There’s no doubt that the South Downs provide a stunning space for those who love the great outdoors and getting off the beaten track. But have you considered exploring the Downs from a different perspective? At night, in the dark? With a bit of Sussex night walking?
Why night walk?
I love night walking but I often get met with perplexed looks when I invite someone to join me. Yet the landscape is so compelling at night. Especially the South Downs. Looking down far and wide across the rest of the world (well Sussex at least) twinkling in the silence below brings with it that sense of context. Of what a small dot you are in comparison to the vast skies above and landscape below.
And as you watch your footing on the flint and chalk paths you are acutely reminded that you are walking in the footsteps of men and women who have travelled this way for thousands of years: Iron Age man, Romans, invading Normans, escaping kings, smugglers. In short, a long line of folk making their way (often in the darkness) across what must have felt like a wild and intimidating barrier to the north.
It is hopelessly romantic and add to that the hoot of an owl, the looming outline of a tree in the darkness and the silence, and it becomes magical. The Downs at night look nothing like they look in daylight and that brings with it its own sense of adventure and awe.
Dark skies and stargazing
February sees the annual South Downs Dark Skies Festival. This is in part due to the South Downs’ status as an International Dark Sky Reserve, one of only 21 in the world and of only seven in the UK.
In order to qualify as such, land must possess “an exceptional or distinguished quality of starry nights and nocturnal environment that is specifically protected for its scientific, natural, educational, cultural, heritage and/or public enjoyment.” There is a strict criterion which includes meeting certain standards for sky quality and natural darkness.
But what this really means for you and I is that if you happen to be lucky enough to be on the South Downs on a clear night, the skies above have the wow factor and you’ll see more stars than you’d ever be able to see from your back garden or even from a rural area elsewhere in Sussex. In particular, as you walk away from the north or south slopes into the centre of the Downs, our guide on a recent night walk was able to take us to real “pockets” of darkness and as our eyes adjusted to the night, we were able to see deeper and deeper into the universe.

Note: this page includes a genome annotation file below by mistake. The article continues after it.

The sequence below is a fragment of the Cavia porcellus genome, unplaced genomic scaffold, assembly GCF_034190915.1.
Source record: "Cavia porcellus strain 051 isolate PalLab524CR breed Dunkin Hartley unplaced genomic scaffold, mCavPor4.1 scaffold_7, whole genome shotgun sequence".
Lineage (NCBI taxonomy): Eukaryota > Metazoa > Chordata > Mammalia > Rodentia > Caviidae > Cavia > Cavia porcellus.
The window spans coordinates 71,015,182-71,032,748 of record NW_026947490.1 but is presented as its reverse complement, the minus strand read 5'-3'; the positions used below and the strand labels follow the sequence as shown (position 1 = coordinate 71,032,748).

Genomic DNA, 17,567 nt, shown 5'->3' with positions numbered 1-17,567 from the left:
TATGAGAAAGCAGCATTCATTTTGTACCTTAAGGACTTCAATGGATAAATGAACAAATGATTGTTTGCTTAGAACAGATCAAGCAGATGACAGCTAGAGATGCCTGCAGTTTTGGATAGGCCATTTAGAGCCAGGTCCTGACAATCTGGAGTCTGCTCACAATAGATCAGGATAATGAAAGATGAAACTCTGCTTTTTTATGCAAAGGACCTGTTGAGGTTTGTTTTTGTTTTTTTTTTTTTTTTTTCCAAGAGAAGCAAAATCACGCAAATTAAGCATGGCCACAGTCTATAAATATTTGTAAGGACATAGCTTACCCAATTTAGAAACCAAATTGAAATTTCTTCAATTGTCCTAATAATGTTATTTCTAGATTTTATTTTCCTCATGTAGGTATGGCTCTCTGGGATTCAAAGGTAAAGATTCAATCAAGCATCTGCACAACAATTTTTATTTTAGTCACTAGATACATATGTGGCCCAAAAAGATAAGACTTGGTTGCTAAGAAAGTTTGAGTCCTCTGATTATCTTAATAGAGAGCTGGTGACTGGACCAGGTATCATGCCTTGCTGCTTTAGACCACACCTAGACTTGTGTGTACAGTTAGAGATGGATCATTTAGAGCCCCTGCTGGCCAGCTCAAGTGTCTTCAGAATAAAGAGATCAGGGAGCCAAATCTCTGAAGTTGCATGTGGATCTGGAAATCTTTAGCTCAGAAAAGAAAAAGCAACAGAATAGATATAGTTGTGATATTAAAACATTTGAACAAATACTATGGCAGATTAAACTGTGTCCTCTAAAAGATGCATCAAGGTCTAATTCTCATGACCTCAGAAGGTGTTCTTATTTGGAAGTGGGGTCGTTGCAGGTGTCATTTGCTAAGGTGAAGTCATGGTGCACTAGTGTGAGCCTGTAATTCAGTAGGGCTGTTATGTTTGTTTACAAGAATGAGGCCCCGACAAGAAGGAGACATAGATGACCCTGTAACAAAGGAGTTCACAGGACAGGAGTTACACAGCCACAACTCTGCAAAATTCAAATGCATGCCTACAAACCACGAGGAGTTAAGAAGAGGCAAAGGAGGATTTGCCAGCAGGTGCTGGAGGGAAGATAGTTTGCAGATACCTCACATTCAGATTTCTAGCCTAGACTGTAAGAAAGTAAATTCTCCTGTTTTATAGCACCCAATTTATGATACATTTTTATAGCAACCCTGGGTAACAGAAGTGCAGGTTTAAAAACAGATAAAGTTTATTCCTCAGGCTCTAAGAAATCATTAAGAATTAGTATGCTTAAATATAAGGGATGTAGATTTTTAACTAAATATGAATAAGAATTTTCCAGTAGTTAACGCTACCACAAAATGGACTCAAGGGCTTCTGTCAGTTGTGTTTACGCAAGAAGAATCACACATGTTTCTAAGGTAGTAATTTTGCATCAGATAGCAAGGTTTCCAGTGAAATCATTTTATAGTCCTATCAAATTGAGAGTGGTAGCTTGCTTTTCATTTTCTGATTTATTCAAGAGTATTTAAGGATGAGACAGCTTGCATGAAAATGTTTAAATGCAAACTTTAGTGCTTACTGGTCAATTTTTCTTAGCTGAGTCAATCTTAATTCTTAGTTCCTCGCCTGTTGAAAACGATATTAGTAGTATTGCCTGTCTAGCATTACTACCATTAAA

I hate to be a killjoy, but you have got to be safe if you are going night walking on the South Downs. The terrain is uneven, can be slippery, with hidden rabbit holes and roots that are ripe for tripping over. Unsurprisingly, it’s also cold up there, and very easy to get lost. You must make sure you have the right equipment or join a properly organised group.
A group walk brings with it all sorts of benefits. I joined a Pied a Terre Adventures guided walk recently and our guide was well-informed and able to point out landmarks and stars, and explain flora and geology. But it’s also a chance to meet new people – albeit you will never know what they look like because it’s so dark.
My group was lovely, with two amateur astrologists and a historian who were able to add depth to an already well-informed walk. We covered a decent 5 km and as we emerged from a wooded area we even found ourselves sharing ghost stories and folklore as a cold, descending mist enveloped us and a strange creature of the night screeched. How fabulous is that!
If you really cannot face walking at night, then the next best thing is to watch the sun rise or set from the South Downs and there are quite a few spots where you can do that from the comfort of your own car. Try car parks at Bury, Kithurst and Chantry, Ditchling or Beachy Head. But whatever your preferences for morning, evening or dead of night, Sussex night walking offers up a whole new perspective and experience.
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